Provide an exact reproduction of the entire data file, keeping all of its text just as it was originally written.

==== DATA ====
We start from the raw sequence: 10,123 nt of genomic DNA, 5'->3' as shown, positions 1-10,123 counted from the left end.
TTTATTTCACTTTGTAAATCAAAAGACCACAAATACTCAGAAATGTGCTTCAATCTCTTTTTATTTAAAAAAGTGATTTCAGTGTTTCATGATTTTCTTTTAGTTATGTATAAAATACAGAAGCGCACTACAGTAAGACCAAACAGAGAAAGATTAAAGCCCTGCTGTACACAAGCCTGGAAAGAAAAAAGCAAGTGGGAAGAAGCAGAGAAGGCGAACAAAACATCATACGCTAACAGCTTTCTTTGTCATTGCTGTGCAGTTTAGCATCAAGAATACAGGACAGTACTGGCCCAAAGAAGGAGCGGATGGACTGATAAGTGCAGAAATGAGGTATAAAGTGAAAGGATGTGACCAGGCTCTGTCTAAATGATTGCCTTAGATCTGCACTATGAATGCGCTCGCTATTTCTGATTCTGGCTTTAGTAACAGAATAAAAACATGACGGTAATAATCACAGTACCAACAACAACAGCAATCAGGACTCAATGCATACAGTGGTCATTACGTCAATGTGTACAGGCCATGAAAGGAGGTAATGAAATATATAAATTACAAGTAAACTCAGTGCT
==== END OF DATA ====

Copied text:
We start from the raw sequence: 10,123 nt of genomic DNA, 5'->3' as shown, positions 1-10,123 counted from the left end.
TTTATTTCACTTTGTAAATCAAAAGACCACAAATACTCAGAAATGTGCTTCAATCTCTTTTTATTTAAAAAAGTGATTTCAGTGTTTCATGATTTTCTTTTAGTTATGTATAAAATACAGAAGCGCACTACAGTAAGACCAAACAGAGAAAGATTAAAGCCCTGCTGTACACAAGCCTGGAAAGAAAAAAGCAAGTGGGAAGAAGCAGAGAAGGCGAACAAAACATCATACGCTAACAGCTTTCTTTGTCATTGCTGTGCAGTTTAGCATCAAGAATACAGGACAGTACTGGCCCAAAGAAGGAGCGGATGGACTGATAAGTGCAGAAATGAGGTATAAAGTGAAAGGATGTGACCAGGCTCTGTCTAAATGATTGCCTTAGATCTGCACTATGAATGCGCTCGCTATTTCTGATTCTGGCTTTAGTAACAGAATAAAAACATGACGGTAATAATCACAGTACCAACAACAACAGCAATCAGGACTCAATGCATACAGTGGTCATTACGTCAATGTGTACAGGCCATGAAAGGAGGTAATGAAATATATAAATTACAAGTAAACTCAGTGCT